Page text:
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The Grave of Levi Ward Hancock

Levi Ward Hancock was an early leader of the Church of Jesus Christ of Latter-day Saints.

The grave of Levi Ward Hancock is located at the Washington City Cemetery, Washington, Washington County. Levi Ward Hancock was born on 7 April 1803 and died on 10 June 1882. His parents were Thomas Hancock III and Amy Ward. He married Clarissa Reed on the 20th of March 1830. He became a member of The Church of Jesus Christ of Latter-day Saints on 16 November 1830 in Kirtland, Ohio. In the summer of 1831, he served a mission in Missouri. In January of 1832, he returned to Missouri for a mission, including Ohio and Virginia.

Levi Ward Hancock was a member of the School of Prophets in which he attended 22—23 January 1833 in Kirtland, Ohio. He was set apart as a Seventy in the LDS faith on 28 February 1835. He was soon appointed to become president of the Seventy for the Church. This forced Hancock to move to Missouri in 1838. A year later he led a group of members of the Church of Jesus Christ of Latter-day Saints to Hancock County, Illinois. Levi Ward Hancock made it to the Salt Lake Valley in 1847. He was constantly moving to different locations in his life. In 1851, he moved to Payson, Utah. During the 1860’s, Levi Ward Hancock settled in Southern Utah following his son Mosiah. Hancock died at the age of 79 in 1882 in Washington, Washington County, Utah, where he is buried.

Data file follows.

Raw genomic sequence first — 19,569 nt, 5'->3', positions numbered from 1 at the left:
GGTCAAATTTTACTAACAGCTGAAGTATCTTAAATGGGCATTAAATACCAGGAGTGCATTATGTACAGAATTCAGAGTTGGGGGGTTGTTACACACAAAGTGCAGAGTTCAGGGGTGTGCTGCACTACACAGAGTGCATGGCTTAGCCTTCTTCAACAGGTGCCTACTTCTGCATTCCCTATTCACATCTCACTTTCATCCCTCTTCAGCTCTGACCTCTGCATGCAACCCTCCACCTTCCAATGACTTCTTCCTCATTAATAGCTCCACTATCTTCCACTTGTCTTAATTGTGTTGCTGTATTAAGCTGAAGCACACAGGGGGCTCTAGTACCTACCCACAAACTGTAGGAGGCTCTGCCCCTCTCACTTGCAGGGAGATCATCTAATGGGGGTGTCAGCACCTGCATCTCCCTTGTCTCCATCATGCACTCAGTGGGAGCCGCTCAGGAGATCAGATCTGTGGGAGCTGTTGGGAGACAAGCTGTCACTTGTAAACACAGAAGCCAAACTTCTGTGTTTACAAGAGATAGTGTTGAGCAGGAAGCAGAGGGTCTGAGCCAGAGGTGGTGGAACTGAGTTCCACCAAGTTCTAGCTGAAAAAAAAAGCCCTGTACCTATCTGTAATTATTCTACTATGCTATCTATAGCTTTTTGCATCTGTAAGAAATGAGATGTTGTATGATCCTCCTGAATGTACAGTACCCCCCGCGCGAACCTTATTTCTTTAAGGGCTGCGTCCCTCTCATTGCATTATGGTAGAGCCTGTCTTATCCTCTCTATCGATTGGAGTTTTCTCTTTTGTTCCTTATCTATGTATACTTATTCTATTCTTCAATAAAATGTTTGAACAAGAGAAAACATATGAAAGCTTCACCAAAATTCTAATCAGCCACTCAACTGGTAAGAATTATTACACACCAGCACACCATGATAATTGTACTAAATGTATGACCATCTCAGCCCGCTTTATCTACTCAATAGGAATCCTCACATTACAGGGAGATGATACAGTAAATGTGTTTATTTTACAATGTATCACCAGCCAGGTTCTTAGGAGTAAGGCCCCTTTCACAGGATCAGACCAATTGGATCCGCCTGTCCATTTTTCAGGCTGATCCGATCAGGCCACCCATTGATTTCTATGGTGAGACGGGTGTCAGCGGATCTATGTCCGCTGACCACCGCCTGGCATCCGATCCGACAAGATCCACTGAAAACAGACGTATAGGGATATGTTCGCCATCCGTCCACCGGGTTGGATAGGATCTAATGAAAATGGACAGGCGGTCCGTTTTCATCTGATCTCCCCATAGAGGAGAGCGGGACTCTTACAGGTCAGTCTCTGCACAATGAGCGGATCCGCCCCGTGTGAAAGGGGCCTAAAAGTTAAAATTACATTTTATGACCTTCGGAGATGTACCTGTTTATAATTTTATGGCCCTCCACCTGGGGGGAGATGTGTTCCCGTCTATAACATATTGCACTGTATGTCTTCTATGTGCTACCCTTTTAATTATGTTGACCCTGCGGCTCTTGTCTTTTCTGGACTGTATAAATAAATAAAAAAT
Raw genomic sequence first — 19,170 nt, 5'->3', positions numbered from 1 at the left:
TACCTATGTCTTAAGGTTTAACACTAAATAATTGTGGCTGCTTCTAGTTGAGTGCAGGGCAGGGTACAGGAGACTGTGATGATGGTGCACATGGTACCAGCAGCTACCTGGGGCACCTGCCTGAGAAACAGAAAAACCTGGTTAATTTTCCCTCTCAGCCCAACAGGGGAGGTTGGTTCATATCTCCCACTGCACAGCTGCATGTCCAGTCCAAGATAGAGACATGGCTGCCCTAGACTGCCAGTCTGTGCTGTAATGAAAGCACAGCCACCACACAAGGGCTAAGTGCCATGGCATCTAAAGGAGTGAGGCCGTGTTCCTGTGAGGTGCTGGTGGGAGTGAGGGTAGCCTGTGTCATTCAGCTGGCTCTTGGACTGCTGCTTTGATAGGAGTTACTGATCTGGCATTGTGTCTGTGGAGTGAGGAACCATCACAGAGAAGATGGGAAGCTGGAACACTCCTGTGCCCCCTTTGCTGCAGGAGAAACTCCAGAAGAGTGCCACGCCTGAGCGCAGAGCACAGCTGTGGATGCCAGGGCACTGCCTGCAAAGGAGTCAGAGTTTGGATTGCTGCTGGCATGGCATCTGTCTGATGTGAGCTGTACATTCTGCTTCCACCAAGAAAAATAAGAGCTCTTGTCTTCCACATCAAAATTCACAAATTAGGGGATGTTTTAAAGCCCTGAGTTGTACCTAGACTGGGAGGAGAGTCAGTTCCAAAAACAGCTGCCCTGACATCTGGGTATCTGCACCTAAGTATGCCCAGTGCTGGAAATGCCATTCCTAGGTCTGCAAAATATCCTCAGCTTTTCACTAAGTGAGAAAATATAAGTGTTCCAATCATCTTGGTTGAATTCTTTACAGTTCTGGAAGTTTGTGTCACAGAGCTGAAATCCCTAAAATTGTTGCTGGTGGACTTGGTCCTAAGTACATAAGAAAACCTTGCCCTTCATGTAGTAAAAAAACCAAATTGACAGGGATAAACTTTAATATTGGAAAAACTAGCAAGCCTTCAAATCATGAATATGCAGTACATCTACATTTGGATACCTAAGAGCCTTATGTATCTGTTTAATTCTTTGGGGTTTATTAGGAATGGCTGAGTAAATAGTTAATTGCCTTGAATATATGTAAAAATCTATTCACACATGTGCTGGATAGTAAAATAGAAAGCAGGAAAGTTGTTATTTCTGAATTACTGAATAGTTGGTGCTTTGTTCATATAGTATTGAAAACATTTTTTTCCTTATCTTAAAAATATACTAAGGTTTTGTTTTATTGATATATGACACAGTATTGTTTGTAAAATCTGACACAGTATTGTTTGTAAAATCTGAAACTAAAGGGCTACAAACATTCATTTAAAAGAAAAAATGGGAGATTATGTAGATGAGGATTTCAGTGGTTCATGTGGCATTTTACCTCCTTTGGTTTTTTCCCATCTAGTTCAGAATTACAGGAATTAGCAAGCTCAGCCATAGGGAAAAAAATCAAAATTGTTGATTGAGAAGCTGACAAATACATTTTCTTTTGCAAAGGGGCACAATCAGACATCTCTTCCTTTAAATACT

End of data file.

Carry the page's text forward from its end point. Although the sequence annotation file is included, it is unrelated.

Levi W. Hancock's gravestone.
Levi W. Hancock's gravestone. Hancock was buried here following his death on June 10th, 1882. Source: Photo in possession of author.
Levi Ward Hancock and his sons.
Levi Ward Hancock and his sons. For Levi Hancock, family was an important part of life . Source: “Levi Ward Hancock and His Sons.” Hancock Legacy: Preserving the Past for the Future ,
Photograph of Levi W. Hancock
Photograph of Levi W. Hancock Baptized in late 1830, Levi Hancock was among the first people to join the Church of Jesus Christ. Source: “Levi W. Hancock.” Wikimedia Commons,



Nicole Wechsler, Brigham Young University , “The Grave of Levi Ward Hancock,” Intermountain Histories, accessed May 18, 2024,